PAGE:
What does it mean to be the “Church”?

One of – if not my favorite – pieces of theology is the study of the Church. It’s a rather endless venture to look at the breadth of what the Church is, and the depth of promises given to it alone, but we looked at a small portion of it last Sunday. As we concluded our study on our church’s name, we focused on that word: “Church”. To help understand more, we looked at Matthew 16:13-20. There, Jesus asks two questions. First, he asks the disciples who the world thinks he is, and second, he asks who the disciples think he is.

To the first question, the disciples say people have rationalized the miracles, the claims, and the life of Jesus, saying he must be a prophet of old, or John the Baptist. They claim he is someone resurrected, but then shortly after when Jesus is indeed killed and resurrected, even the disciples don’t believe it at first! This shows the lengths that the soul apart from God will go to deny the truth.

To the second question, Peter emerges as the spokesperson and says, “You are the Messiah [or, King], the Son of the living God” (v.16). It’s a fascinating answer because, as Jesus says next, this was not a confession from flesh and blood, but rather it is the grace of the Father that has taught this truth to Peter. In that way, the identifying mark of those who belong to the Church (that being the family of God, those for whom Christ died) is the confession of Christ as Lord and the work of God within them. In other words, what separates the Church from the non-churched is the confession and belief that Christ Jesus is Lord and King, the son of the living God, the only way, truth, and life (John 14).

In response to Peter’s confession, Jesus tells us that it is on “this rock” he will build his Church. Catholics believe that this is the instituting verse of the papacy, but this is impossible for many reasons (i.e. Shortly after this, the disciples debate who is the greatest among them. If Jesus so clearly singled out Peter as the greatest, they wouldn’t have had their argument). Rather, what Jesus is saying is that Peter is the greater among equals. That is, if you follow the account of the early Church in Acts, the first half follows Peter. Indeed, upon him the Church is built, but not at the exclusion of others, and not because he is more valuable, because the second thing Jesus is saying is that it’s on the confession of Peter that the Church is built. In other words, membership – with all of its promises – is given only to those who confess and believe what Peter confessed.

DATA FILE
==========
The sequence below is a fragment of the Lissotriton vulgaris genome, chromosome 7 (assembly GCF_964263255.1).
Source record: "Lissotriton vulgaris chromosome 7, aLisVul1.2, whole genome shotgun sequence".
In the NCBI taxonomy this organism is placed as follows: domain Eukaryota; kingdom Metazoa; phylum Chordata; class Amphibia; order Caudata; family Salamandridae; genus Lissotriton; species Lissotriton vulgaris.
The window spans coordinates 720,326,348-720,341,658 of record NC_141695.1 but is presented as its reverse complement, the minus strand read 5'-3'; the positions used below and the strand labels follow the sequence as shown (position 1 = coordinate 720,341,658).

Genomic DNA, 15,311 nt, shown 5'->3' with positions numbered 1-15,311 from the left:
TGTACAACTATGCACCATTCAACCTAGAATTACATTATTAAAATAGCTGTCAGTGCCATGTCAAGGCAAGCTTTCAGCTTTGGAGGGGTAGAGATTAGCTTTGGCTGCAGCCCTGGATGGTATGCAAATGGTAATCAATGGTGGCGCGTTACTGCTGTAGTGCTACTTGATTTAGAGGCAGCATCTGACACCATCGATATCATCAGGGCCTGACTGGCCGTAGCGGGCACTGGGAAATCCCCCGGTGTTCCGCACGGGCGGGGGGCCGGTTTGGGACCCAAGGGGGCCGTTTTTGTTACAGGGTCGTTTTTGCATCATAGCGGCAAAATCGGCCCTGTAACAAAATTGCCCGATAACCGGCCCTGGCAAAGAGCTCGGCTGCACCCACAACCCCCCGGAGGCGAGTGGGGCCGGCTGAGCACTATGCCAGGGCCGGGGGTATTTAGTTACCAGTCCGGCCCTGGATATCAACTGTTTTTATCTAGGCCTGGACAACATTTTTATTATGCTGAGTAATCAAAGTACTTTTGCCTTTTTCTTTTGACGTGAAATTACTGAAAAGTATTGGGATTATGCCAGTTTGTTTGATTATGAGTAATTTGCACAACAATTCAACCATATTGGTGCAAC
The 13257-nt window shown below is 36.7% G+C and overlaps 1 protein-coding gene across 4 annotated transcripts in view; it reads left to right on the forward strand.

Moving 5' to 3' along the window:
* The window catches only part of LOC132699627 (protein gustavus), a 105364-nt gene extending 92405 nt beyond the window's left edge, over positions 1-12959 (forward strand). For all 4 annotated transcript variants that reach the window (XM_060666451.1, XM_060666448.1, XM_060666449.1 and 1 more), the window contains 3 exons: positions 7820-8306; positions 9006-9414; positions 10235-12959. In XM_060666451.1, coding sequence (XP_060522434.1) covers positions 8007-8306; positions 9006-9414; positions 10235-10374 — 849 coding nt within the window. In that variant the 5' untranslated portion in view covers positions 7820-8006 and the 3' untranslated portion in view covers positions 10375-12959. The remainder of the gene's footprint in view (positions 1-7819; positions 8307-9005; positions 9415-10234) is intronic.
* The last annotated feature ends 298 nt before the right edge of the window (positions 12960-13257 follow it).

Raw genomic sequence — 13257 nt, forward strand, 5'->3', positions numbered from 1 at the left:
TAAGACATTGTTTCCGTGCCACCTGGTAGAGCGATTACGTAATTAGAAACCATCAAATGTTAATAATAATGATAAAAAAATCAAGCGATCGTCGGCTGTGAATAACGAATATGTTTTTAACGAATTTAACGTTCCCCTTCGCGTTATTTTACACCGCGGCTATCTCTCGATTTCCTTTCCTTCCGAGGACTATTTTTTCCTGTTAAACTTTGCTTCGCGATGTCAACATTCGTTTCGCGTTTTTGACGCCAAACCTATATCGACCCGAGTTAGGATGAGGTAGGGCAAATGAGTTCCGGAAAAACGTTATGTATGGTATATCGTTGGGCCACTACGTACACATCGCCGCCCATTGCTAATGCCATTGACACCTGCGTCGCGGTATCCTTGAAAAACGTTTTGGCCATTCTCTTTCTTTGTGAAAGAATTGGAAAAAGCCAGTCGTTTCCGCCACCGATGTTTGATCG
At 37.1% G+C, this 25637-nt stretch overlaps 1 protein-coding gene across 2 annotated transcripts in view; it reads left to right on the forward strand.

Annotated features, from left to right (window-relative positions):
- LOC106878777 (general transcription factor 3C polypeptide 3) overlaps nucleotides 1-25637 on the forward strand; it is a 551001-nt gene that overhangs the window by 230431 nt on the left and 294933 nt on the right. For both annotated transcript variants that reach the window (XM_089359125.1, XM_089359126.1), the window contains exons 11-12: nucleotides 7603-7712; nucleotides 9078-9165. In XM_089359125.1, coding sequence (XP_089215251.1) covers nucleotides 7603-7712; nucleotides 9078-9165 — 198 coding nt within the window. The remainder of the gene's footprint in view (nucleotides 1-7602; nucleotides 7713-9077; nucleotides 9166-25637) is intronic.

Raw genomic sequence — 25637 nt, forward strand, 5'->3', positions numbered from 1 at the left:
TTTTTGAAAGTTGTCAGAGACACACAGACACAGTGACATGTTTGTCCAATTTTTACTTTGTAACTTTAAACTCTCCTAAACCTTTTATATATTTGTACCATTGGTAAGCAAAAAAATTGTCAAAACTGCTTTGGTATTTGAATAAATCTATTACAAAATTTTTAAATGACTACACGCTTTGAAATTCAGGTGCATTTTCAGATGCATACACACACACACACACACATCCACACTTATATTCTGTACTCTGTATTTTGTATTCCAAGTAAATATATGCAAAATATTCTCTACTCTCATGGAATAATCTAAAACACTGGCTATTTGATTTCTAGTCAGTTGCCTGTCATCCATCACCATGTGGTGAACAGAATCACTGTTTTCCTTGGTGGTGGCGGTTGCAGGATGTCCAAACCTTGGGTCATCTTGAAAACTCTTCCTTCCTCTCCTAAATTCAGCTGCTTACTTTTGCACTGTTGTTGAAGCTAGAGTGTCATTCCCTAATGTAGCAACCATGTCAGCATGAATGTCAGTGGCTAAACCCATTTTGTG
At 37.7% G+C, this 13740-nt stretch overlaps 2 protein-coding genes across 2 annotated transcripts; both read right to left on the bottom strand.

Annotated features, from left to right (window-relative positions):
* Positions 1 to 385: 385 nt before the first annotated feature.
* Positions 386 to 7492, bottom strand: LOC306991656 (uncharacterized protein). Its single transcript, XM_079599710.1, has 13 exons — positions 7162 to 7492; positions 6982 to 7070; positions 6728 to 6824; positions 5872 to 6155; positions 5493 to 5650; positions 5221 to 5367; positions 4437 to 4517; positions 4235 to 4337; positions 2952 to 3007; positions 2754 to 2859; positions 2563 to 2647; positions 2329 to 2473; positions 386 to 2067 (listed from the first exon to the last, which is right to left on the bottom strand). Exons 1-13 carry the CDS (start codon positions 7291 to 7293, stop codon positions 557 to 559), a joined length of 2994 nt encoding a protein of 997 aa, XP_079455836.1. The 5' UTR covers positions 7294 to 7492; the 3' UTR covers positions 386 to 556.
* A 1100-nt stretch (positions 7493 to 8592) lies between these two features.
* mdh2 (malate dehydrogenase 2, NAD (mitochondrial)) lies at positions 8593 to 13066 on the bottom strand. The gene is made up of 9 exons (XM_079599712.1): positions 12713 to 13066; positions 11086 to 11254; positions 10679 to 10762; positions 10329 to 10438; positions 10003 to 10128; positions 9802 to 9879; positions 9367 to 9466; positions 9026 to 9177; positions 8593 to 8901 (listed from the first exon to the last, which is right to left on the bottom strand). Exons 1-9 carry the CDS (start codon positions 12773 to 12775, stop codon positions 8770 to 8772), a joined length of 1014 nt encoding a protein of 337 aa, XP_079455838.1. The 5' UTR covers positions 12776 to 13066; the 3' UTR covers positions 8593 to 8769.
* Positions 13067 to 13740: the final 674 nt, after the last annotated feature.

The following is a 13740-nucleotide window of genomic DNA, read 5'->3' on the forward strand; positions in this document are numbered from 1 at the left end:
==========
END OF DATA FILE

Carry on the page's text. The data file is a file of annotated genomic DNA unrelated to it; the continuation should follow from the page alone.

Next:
With that in mind, we begin to see clearly what the Church is: beginning with Adam and Eve, and lasting until the end of time, the Church is the collection of true believers, those who see Jesus as the only hope in this life or the next. It is to them that Jesus then continues in v.18 with a promise, saying, “The gates of Hades [or Hell] will not overcome [the Church]”. Unbelievable, right? There is only one organization to which Jesus made this promise, only one institution that has been promised eternal security. This promise means that no scheme or warring of Satan can overthrow the Church, which is built on the cornerstone, that true rock, Jesus Christ. Likewise, it means that as long as the world exists, God will have His Church in it. Death cannot overtake this organism.

So think of what that means for us. The promise and authority of Christ is given to the Church (in the promise of v.18, and the keys mentioned in v.19). Likewise, the promise of lasting protection, guidance, grace, and hope are given only to the Church. If Jesus singled it out as this important, should we not do the same? When we consider that perhaps Church isn’t worth our time, or that we’re too busy, this passage reminds us that nothing could be more important than gathering together with fellow believers to hear and worship the Father and His Son. After all, the promise is not given to any outside of it!

So when we look at why our church is called “Gospel of Grace Community Church”, what we see is that we exist, saved and washed clean by the blood of Christ, in order to bless the families of this world with that message of hope. Or, in other words, as the church upheld by Christ, through grace alone we bring the message of the gospel that our God reigns through Jesus to the communities around us. We have no other calling, no other joy, no other hope, and no other pride than to confess the same words of Peter, that Jesus is the King, the son of the living God, and it is our truest hope that as we revel in that great and wonderful news, others will hear and join the one family to which Jesus has pledged himself forever.

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